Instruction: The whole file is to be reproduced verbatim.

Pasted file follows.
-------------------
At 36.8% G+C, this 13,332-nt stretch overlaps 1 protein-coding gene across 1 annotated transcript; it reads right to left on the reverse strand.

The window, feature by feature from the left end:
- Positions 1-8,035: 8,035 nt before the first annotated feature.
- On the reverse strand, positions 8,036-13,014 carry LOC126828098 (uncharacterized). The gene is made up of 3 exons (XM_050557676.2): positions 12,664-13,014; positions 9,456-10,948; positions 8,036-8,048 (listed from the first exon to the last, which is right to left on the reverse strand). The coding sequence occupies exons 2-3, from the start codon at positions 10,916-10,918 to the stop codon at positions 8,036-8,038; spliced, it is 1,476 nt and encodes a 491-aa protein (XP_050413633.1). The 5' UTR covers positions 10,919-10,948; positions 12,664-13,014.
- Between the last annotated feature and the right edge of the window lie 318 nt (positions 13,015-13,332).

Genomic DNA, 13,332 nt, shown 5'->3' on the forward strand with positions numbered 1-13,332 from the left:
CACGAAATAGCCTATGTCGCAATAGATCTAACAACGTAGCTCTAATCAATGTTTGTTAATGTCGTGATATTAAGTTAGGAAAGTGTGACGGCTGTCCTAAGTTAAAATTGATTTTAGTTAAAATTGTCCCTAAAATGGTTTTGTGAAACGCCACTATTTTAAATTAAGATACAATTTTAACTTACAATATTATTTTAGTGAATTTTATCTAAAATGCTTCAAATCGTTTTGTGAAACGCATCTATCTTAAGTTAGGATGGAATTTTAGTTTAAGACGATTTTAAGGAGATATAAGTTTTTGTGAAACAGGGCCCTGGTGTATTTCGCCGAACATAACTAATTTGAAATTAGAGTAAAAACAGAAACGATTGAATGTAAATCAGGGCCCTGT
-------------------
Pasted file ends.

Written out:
At 36.8% G+C, this 13,332-nt stretch overlaps 1 protein-coding gene across 1 annotated transcript; it reads right to left on the reverse strand.

The window, feature by feature from the left end:
- Positions 1-8,035: 8,035 nt before the first annotated feature.
- On the reverse strand, positions 8,036-13,014 carry LOC126828098 (uncharacterized). The gene is made up of 3 exons (XM_050557676.2): positions 12,664-13,014; positions 9,456-10,948; positions 8,036-8,048 (listed from the first exon to the last, which is right to left on the reverse strand). The coding sequence occupies exons 2-3, from the start codon at positions 10,916-10,918 to the stop codon at positions 8,036-8,038; spliced, it is 1,476 nt and encodes a 491-aa protein (XP_050413633.1). The 5' UTR covers positions 10,919-10,948; positions 12,664-13,014.
- Between the last annotated feature and the right edge of the window lie 318 nt (positions 13,015-13,332).

Genomic DNA, 13,332 nt, shown 5'->3' on the forward strand with positions numbered 1-13,332 from the left:
CACGAAATAGCCTATGTCGCAATAGATCTAACAACGTAGCTCTAATCAATGTTTGTTAATGTCGTGATATTAAGTTAGGAAAGTGTGACGGCTGTCCTAAGTTAAAATTGATTTTAGTTAAAATTGTCCCTAAAATGGTTTTGTGAAACGCCACTATTTTAAATTAAGATACAATTTTAACTTACAATATTATTTTAGTGAATTTTATCTAAAATGCTTCAAATCGTTTTGTGAAACGCATCTATCTTAAGTTAGGATGGAATTTTAGTTTAAGACGATTTTAAGGAGATATAAGTTTTTGTGAAACAGGGCCCTGGTGTATTTCGCCGAACATAACTAATTTGAAATTAGAGTAAAAACAGAAACGATTGAATGTAAATCAGGGCCCTGT